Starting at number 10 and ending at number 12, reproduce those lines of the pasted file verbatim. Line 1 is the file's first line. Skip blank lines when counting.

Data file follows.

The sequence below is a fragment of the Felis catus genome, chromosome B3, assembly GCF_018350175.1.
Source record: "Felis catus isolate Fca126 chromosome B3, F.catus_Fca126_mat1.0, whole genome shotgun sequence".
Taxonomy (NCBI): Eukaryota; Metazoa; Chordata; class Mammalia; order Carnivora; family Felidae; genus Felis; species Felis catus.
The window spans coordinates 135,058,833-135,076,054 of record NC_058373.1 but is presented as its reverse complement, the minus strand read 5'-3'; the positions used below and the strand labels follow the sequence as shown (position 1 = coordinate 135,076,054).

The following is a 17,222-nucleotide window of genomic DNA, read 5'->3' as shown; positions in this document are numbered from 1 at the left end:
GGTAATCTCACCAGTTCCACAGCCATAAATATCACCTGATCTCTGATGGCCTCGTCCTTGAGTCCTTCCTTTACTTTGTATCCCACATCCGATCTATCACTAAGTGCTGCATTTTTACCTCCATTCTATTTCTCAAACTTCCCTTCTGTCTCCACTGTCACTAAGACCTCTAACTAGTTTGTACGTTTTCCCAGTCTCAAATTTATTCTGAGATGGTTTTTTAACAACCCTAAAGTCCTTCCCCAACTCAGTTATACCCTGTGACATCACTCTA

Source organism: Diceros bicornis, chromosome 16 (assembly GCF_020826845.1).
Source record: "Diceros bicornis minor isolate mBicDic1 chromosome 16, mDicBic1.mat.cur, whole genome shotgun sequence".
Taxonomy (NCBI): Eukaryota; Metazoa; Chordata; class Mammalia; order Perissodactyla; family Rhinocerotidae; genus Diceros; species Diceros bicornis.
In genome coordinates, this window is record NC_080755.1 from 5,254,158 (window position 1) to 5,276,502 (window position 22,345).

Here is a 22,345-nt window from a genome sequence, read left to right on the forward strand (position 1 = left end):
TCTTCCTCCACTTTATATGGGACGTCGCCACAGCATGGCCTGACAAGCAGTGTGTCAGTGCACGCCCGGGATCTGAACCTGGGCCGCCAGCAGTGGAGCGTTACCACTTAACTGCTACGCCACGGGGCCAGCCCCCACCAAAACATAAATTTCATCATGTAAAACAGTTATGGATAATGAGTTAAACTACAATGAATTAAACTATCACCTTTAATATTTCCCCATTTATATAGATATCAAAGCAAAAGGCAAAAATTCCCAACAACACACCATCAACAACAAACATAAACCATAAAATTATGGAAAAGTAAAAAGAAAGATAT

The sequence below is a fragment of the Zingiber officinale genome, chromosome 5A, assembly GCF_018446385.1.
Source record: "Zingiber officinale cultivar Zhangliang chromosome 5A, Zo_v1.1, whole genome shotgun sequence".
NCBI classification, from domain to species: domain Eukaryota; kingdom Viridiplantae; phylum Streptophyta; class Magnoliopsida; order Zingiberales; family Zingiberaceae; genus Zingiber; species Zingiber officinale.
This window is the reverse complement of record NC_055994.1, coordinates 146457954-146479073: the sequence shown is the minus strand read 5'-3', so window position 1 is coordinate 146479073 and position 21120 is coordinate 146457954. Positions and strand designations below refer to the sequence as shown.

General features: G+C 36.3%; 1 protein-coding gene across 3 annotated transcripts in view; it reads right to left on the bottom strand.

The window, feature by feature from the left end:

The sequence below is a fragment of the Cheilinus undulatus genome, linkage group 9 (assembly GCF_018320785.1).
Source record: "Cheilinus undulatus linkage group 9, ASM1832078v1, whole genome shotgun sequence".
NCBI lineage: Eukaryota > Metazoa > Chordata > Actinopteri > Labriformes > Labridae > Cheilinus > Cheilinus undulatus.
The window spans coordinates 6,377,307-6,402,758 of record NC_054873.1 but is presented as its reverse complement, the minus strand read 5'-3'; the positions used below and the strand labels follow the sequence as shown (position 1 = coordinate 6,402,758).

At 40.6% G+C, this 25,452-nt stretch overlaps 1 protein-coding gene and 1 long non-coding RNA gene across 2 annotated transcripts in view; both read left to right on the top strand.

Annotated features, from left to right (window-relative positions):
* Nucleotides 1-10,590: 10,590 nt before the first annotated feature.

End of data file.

In genome coordinates, this window is record NC_080755.1 from 5,254,158 (window position 1) to 5,276,502 (window position 22,345).

Here is a 22,345-nt window from a genome sequence, read left to right on the forward strand (position 1 = left end):
TCTTCCTCCACTTTATATGGGACGTCGCCACAGCATGGCCTGACAAGCAGTGTGTCAGTGCACGCCCGGGATCTGAACCTGGGCCGCCAGCAGTGGAGCGTTACCACTTAACTGCTACGCCACGGGGCCAGCCCCCACCAAAACATAAATTTCATCATGTAAAACAGTTATGGATAATGAGTTAAACTACAATGAATTAAACTATCACCTTTAATATTTCCCCATTTATATAGATATCAAAGCAAAAGGCAAAAATTCCCAACAACACACCATCAACAACAAACATAAACCATAAAATTATGGAAAAGTAAAAAGAAAGATAT